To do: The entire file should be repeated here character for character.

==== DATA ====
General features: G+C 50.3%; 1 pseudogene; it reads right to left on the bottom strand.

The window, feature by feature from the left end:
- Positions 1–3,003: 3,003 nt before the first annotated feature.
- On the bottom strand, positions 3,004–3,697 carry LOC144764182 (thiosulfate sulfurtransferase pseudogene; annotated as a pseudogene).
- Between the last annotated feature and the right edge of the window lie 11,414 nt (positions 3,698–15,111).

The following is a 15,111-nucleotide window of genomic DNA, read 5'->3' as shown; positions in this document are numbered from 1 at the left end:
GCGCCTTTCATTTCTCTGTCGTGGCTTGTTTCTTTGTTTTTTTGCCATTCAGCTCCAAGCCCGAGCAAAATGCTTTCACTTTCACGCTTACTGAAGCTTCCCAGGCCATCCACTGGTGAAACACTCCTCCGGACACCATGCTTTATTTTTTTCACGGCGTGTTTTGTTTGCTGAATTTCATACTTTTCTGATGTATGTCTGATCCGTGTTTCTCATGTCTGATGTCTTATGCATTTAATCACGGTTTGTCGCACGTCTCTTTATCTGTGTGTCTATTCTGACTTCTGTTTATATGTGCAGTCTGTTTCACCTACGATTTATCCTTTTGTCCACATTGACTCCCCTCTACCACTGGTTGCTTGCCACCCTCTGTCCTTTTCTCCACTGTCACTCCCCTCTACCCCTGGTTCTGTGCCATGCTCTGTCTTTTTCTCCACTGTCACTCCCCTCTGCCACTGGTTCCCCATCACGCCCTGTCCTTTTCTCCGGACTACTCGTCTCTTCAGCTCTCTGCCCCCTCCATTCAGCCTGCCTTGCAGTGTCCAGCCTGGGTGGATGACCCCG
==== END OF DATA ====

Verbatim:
General features: G+C 50.3%; 1 pseudogene; it reads right to left on the bottom strand.

The window, feature by feature from the left end:
- Positions 1–3,003: 3,003 nt before the first annotated feature.
- On the bottom strand, positions 3,004–3,697 carry LOC144764182 (thiosulfate sulfurtransferase pseudogene; annotated as a pseudogene).
- Between the last annotated feature and the right edge of the window lie 11,414 nt (positions 3,698–15,111).

The following is a 15,111-nucleotide window of genomic DNA, read 5'->3' as shown; positions in this document are numbered from 1 at the left end:
GCGCCTTTCATTTCTCTGTCGTGGCTTGTTTCTTTGTTTTTTTGCCATTCAGCTCCAAGCCCGAGCAAAATGCTTTCACTTTCACGCTTACTGAAGCTTCCCAGGCCATCCACTGGTGAAACACTCCTCCGGACACCATGCTTTATTTTTTTCACGGCGTGTTTTGTTTGCTGAATTTCATACTTTTCTGATGTATGTCTGATCCGTGTTTCTCATGTCTGATGTCTTATGCATTTAATCACGGTTTGTCGCACGTCTCTTTATCTGTGTGTCTATTCTGACTTCTGTTTATATGTGCAGTCTGTTTCACCTACGATTTATCCTTTTGTCCACATTGACTCCCCTCTACCACTGGTTGCTTGCCACCCTCTGTCCTTTTCTCCACTGTCACTCCCCTCTACCCCTGGTTCTGTGCCATGCTCTGTCTTTTTCTCCACTGTCACTCCCCTCTGCCACTGGTTCCCCATCACGCCCTGTCCTTTTCTCCGGACTACTCGTCTCTTCAGCTCTCTGCCCCCTCCATTCAGCCTGCCTTGCAGTGTCCAGCCTGGGTGGATGACCCCG